By David Hunter
Imola > Imola 258.2km
Welcome to one of the hardest road races you’ll ever likely to see.
With over 5000m of climbing, this is a monster of a circuit. The 28.7km lap has to be tackled on nine occasions, and it has two muros contained within.
The first climb is 2.3km at 7.1%, but the opening 1.2km averages 9.6%. After a short descent the riders bounce straight into the hardest climb of the day.
1.2km at 11.5%, this is proper little muro. Again, if you classify the whole climb it does sound much easier, 2.1km at 7.9%, but that isn’t doing it justice. This is the climb that everyone will fear.
The forecast has changed every day for the last week. At one point it looked like we would get biblical conditions, but the latest forecasts says it will be dry for the vast majority of the race. There is a chance that the rain could arrive at the end of the race, but that is not certain.
Coming one week after the Tour de France, this race occupies the same spot as San Sebastian. If you cast your mind back to previous editions of that race you’ll recall that the winner of the yellow jersey never does well. As this race is significantly harder, I think this will make it very difficult for those riders who went very deep in the last few weeks. San Sebastian is usually won by a rider who carefully managed their efforts in France, leaving the race with good legs, not tired legs.
Riders who don’t race the Tour rarely do well in San Sebastian, apart from Evenepoel, but he’s special! However, that’s because their normally route in features small races like Tour de Wallonie, but this year riders have been able to race in the Tour of Poland, Lombardia, Emilia and Tirreno, which gives them solid preparation. I sense that the Tour riders will have an advantage, but they won’t get it all their own way.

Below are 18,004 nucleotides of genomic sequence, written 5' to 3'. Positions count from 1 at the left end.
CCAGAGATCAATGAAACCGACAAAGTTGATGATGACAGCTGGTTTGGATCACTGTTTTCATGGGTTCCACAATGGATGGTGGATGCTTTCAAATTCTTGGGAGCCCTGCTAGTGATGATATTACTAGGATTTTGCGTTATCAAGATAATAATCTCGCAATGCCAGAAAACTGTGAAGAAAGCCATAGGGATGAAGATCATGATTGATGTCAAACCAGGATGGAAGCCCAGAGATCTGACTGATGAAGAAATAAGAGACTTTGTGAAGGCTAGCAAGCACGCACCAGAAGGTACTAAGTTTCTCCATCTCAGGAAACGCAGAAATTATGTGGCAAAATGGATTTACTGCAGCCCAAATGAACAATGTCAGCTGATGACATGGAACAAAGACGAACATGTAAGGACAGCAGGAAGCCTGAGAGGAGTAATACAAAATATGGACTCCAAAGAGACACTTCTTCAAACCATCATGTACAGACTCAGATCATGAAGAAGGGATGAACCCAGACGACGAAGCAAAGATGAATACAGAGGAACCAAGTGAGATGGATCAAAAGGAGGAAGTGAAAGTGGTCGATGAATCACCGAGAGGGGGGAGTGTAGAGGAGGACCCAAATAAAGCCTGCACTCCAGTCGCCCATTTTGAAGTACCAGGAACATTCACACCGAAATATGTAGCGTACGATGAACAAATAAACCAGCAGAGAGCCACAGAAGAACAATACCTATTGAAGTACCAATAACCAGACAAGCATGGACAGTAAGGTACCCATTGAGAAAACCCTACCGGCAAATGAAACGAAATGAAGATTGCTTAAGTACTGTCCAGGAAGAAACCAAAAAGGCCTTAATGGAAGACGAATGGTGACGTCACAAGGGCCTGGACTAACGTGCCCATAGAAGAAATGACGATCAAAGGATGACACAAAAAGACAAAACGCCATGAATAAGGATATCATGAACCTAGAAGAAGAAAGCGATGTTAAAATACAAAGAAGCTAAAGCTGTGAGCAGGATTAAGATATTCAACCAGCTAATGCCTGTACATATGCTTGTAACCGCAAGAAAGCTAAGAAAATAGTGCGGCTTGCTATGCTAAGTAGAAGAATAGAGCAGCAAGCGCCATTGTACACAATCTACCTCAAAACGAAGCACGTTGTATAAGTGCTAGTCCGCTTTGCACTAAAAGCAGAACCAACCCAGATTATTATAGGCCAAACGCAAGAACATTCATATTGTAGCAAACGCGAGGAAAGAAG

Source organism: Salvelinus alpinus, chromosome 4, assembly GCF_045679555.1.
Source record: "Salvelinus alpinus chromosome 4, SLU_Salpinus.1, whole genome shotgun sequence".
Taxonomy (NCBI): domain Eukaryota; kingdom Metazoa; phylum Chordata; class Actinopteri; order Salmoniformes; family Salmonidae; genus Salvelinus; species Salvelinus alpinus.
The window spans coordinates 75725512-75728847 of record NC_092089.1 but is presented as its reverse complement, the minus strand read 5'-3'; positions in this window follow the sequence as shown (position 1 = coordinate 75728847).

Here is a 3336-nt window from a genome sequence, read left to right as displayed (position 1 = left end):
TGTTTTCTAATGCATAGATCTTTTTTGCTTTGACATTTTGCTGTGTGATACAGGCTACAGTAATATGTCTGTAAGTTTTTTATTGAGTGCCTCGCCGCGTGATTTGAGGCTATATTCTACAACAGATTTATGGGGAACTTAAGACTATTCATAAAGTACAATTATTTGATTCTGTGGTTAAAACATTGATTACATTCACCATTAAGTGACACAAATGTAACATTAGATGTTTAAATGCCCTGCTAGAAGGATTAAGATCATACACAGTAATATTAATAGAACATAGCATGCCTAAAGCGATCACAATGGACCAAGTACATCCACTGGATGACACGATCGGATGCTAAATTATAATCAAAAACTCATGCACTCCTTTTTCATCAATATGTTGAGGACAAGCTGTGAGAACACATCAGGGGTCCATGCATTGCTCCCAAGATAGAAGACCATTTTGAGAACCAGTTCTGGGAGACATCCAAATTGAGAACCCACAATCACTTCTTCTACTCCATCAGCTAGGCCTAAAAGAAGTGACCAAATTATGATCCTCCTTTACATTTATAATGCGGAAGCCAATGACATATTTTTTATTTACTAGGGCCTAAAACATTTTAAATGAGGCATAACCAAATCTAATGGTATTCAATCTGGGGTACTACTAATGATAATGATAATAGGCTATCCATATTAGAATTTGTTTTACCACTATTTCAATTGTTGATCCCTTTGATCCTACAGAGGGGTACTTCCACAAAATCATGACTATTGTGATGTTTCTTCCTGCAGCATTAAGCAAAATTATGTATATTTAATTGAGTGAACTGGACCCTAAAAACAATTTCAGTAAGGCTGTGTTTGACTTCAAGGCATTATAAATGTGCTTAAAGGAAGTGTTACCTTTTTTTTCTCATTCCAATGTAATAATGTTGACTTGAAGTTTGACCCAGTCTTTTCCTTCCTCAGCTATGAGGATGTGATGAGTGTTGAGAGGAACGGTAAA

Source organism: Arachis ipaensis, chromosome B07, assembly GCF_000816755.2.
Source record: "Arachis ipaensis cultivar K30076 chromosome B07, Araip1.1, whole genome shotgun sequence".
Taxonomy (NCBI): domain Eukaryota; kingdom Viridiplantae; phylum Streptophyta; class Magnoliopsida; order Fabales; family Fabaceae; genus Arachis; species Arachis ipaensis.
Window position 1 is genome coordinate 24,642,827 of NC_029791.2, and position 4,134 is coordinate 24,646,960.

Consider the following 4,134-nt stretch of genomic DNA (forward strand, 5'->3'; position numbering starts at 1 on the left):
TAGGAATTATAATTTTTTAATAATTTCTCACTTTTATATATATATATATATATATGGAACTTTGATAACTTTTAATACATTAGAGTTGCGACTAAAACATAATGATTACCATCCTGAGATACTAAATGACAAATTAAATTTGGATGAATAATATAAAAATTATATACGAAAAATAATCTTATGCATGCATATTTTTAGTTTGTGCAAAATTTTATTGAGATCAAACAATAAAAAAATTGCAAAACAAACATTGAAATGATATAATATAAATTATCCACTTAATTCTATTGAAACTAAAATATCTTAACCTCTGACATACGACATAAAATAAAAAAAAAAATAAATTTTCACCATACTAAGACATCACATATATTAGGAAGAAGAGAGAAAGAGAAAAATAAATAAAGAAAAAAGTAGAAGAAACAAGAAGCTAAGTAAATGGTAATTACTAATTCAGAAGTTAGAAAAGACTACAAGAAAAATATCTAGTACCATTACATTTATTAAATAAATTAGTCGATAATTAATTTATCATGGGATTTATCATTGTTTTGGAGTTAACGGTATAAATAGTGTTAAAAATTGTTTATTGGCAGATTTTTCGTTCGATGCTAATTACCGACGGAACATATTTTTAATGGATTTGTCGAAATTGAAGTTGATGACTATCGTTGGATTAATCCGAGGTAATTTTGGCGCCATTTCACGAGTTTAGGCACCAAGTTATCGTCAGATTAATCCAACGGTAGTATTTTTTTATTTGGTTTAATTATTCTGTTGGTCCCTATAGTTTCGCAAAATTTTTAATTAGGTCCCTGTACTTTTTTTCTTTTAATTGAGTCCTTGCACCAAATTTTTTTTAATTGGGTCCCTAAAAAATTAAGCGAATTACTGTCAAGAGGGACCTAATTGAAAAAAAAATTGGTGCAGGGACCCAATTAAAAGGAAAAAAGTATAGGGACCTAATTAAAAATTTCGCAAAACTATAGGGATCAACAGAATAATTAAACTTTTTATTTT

Who’s the strongest team? For me, three teams stand out amongst the rest. Belgium, Italy and Spain look mighty strong in my book. Unusually, Spain actually look the best to me. All of their riders come from the Tour, and most ended the race looking strong. This isn’t a position the Spanish usually find themselves in, it does give them a significant advantage over their rivals. Valverde, Mas and Landa could all win this race, thanks to the steep slopes in the circuit. The squad is punchy, it isn’t full of proper climbers like Colombia, but it has more climbing strength than the Belgians and Italians.
Speaking of them, Belgium come with a classics squad. As the climbs are relatively short, it should play to their strengths. Van Aert has been a monster since the season restarted, but will he be tired after all his efforts in France? If the weather is bad, riders like Wellens, Naesen and Benoot will be very dangerous, but is the route too hard for them?
Italy are strong, but I don’t think their team leaders are as good as some others. This means they’ll need to ride a clever race in order to win, which won’t be easy.
As the race is very hard, we should see a small front group for the final two laps. With the big riders fairly equally matched, it could allow the strongest team to get a rider up the road and put pressure on the rest. If the race is that hard, they’ll just be team leaders left, which opens the door for a surprise winner. Either that or it will be a complete blood bath and the strongest rider will win. If we get heavy rain then it will be utter chaos.